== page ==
(Washington, DC) The District of Columbia Council today passed the Mental Health Civil Commitment Act of 2002, which brings the District's civil commitment procedures in line with those of more than 40 states. The legislation provides for review on a regular basis of a person's involuntary commitment. Once Mayor Williams signs the legislation, it will go before Congress for a 30-day review before its final enactment. Passage of this legislation fulfills yet another requirement of the 2001 Court-ordered Plan that the DC Department of Mental Health is implementing as it creates the city's new public mental health system.
This new legislation updates the civil commitment procedures written by the late North Carolina Senator Sam Ervin in 1964. The Ervin Act, as it is commonly known, detailed the process for involuntary commitment. Since then, the country has expanded the civil rights of people with mental illness, especially to ensure they receive treatment in the least restrictive, most integrated setting. The Ervin Act reflected the thinking of its time and did not allow regular court review of a person's involuntary commitment. As a result, people spent decades at St. Elizabeths Hospital or under other restricted living conditions with little chance of regaining their liberty, despite their ability to live safely in the community.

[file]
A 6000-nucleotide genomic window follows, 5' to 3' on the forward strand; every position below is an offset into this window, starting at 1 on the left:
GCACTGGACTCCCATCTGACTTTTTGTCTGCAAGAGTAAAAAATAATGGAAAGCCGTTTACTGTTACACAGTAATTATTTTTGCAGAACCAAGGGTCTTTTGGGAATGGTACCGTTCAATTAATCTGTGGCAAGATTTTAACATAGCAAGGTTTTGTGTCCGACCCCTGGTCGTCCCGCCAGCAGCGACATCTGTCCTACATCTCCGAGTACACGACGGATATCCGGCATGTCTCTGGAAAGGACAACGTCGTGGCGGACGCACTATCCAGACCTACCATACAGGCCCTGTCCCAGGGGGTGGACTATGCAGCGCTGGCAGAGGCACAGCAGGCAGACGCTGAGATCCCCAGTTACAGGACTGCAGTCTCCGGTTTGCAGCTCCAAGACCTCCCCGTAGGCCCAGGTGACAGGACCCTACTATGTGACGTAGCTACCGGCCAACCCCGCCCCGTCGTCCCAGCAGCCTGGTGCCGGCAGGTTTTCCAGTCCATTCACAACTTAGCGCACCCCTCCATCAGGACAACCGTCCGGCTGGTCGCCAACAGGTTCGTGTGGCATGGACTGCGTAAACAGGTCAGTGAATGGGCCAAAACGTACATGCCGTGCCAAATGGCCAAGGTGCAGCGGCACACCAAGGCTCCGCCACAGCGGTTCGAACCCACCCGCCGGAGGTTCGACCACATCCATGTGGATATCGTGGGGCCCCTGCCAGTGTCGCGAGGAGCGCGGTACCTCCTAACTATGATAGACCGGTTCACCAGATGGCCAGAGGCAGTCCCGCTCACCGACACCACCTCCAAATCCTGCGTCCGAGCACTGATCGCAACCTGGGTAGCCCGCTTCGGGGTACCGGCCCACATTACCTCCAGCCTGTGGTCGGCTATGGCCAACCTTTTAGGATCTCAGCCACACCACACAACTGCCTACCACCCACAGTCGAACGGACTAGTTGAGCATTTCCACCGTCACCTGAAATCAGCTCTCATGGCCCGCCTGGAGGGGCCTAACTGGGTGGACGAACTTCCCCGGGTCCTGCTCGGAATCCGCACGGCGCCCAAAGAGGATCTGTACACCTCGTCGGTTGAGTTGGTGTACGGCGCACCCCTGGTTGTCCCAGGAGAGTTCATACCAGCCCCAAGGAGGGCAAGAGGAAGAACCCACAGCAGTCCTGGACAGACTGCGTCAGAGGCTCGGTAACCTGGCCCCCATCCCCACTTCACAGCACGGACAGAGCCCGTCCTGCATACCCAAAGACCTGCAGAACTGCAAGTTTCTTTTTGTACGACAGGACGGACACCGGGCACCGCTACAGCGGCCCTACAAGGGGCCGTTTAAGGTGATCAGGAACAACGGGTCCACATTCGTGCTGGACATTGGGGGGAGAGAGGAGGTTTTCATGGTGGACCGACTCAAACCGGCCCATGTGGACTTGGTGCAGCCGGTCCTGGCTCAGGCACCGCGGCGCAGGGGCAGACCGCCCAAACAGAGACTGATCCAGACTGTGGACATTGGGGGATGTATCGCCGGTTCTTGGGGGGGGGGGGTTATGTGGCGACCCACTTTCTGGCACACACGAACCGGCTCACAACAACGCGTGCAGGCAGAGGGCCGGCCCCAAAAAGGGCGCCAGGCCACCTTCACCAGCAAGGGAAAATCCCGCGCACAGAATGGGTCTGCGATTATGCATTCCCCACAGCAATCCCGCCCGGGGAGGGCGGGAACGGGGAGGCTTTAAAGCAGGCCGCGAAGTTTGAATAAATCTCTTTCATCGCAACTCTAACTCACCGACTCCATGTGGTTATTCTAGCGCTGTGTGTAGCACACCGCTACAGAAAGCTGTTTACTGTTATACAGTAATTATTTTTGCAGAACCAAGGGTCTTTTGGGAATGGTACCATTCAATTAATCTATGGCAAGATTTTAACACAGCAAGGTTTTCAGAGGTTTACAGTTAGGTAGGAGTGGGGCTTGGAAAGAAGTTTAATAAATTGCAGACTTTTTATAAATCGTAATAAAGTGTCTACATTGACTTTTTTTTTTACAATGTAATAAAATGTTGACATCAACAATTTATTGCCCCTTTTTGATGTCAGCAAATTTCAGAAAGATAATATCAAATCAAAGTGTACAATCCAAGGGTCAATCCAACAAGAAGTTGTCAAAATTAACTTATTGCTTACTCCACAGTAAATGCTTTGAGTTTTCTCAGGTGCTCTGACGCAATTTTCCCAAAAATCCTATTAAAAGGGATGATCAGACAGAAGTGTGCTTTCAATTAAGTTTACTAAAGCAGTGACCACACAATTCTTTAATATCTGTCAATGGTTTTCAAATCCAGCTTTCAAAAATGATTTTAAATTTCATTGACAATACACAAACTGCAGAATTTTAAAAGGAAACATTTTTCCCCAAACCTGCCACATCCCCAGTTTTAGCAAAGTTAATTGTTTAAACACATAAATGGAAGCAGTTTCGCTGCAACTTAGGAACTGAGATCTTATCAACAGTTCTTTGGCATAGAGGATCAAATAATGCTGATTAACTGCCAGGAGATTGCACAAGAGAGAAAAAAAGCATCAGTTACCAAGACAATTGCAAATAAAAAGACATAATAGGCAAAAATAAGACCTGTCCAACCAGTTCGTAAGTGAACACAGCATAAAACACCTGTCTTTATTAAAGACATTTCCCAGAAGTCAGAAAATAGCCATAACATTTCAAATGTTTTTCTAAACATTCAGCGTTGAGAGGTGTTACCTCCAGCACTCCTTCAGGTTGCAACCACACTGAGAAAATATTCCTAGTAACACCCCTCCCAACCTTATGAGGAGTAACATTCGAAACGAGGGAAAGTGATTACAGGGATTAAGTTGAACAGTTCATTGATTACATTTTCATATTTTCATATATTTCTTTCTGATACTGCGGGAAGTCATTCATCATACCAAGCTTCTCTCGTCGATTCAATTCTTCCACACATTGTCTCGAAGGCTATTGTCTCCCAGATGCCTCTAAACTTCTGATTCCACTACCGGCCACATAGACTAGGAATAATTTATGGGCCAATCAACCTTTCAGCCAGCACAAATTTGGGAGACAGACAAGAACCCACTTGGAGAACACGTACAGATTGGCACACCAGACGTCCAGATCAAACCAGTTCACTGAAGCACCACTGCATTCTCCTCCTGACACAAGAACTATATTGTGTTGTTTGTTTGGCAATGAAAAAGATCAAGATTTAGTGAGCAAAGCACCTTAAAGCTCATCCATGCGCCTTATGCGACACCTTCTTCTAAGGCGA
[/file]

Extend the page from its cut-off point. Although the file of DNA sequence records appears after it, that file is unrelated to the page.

"We are pleased that the Council has taken this action," said DMH Director Martha B. Knisley. "There have been many advances over the years in thinking about people with mental illness and their treatment. The law lagged behind contemporary thought, which embraces recovery from mental illness as an outcome of treatment; and today, treatment is based on the person's full participation in decisions about his or her care."
Currently, about 500 people are involuntarily committed and they will have court review and a new commitment decision made under this new law. Annually, about 1,400 people are involuntarily hospitalized in the District, now they will have the right to be treated in a less restrictive setting than a hospital.